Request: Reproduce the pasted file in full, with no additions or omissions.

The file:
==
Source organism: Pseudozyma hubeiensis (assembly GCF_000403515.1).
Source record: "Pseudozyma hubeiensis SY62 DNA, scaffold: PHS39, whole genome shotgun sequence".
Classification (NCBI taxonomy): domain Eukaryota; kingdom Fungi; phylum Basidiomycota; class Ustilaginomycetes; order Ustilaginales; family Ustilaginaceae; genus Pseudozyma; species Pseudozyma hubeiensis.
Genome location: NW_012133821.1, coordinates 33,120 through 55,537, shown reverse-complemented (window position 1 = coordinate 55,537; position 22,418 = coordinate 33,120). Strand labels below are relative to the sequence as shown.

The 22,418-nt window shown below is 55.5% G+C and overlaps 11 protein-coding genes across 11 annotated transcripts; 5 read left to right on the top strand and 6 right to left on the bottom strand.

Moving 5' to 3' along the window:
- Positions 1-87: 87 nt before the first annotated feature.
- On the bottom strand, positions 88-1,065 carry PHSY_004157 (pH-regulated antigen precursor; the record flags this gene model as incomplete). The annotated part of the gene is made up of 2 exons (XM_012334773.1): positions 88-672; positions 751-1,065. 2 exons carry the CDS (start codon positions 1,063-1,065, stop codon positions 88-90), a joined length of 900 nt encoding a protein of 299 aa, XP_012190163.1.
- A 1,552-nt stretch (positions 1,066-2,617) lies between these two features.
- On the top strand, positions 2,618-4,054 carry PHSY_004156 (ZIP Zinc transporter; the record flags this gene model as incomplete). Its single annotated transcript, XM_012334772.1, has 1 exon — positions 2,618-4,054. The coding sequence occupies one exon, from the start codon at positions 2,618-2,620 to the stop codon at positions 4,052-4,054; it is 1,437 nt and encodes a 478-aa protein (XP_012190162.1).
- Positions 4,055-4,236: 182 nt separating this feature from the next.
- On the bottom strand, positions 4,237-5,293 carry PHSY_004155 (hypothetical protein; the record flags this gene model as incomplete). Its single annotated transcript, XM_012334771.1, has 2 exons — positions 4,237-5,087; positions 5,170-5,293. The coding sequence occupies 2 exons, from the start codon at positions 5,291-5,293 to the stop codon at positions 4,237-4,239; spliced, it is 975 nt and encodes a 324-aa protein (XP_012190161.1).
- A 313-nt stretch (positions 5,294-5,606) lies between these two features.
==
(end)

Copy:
Source organism: Pseudozyma hubeiensis (assembly GCF_000403515.1).
Source record: "Pseudozyma hubeiensis SY62 DNA, scaffold: PHS39, whole genome shotgun sequence".
Classification (NCBI taxonomy): domain Eukaryota; kingdom Fungi; phylum Basidiomycota; class Ustilaginomycetes; order Ustilaginales; family Ustilaginaceae; genus Pseudozyma; species Pseudozyma hubeiensis.
Genome location: NW_012133821.1, coordinates 33,120 through 55,537, shown reverse-complemented (window position 1 = coordinate 55,537; position 22,418 = coordinate 33,120). Strand labels below are relative to the sequence as shown.

The 22,418-nt window shown below is 55.5% G+C and overlaps 11 protein-coding genes across 11 annotated transcripts; 5 read left to right on the top strand and 6 right to left on the bottom strand.

Moving 5' to 3' along the window:
- Positions 1-87: 87 nt before the first annotated feature.
- On the bottom strand, positions 88-1,065 carry PHSY_004157 (pH-regulated antigen precursor; the record flags this gene model as incomplete). The annotated part of the gene is made up of 2 exons (XM_012334773.1): positions 88-672; positions 751-1,065. 2 exons carry the CDS (start codon positions 1,063-1,065, stop codon positions 88-90), a joined length of 900 nt encoding a protein of 299 aa, XP_012190163.1.
- A 1,552-nt stretch (positions 1,066-2,617) lies between these two features.
- On the top strand, positions 2,618-4,054 carry PHSY_004156 (ZIP Zinc transporter; the record flags this gene model as incomplete). Its single annotated transcript, XM_012334772.1, has 1 exon — positions 2,618-4,054. The coding sequence occupies one exon, from the start codon at positions 2,618-2,620 to the stop codon at positions 4,052-4,054; it is 1,437 nt and encodes a 478-aa protein (XP_012190162.1).
- Positions 4,055-4,236: 182 nt separating this feature from the next.
- On the bottom strand, positions 4,237-5,293 carry PHSY_004155 (hypothetical protein; the record flags this gene model as incomplete). Its single annotated transcript, XM_012334771.1, has 2 exons — positions 4,237-5,087; positions 5,170-5,293. The coding sequence occupies 2 exons, from the start codon at positions 5,291-5,293 to the stop codon at positions 4,237-4,239; spliced, it is 975 nt and encodes a 324-aa protein (XP_012190161.1).
- A 313-nt stretch (positions 5,294-5,606) lies between these two features.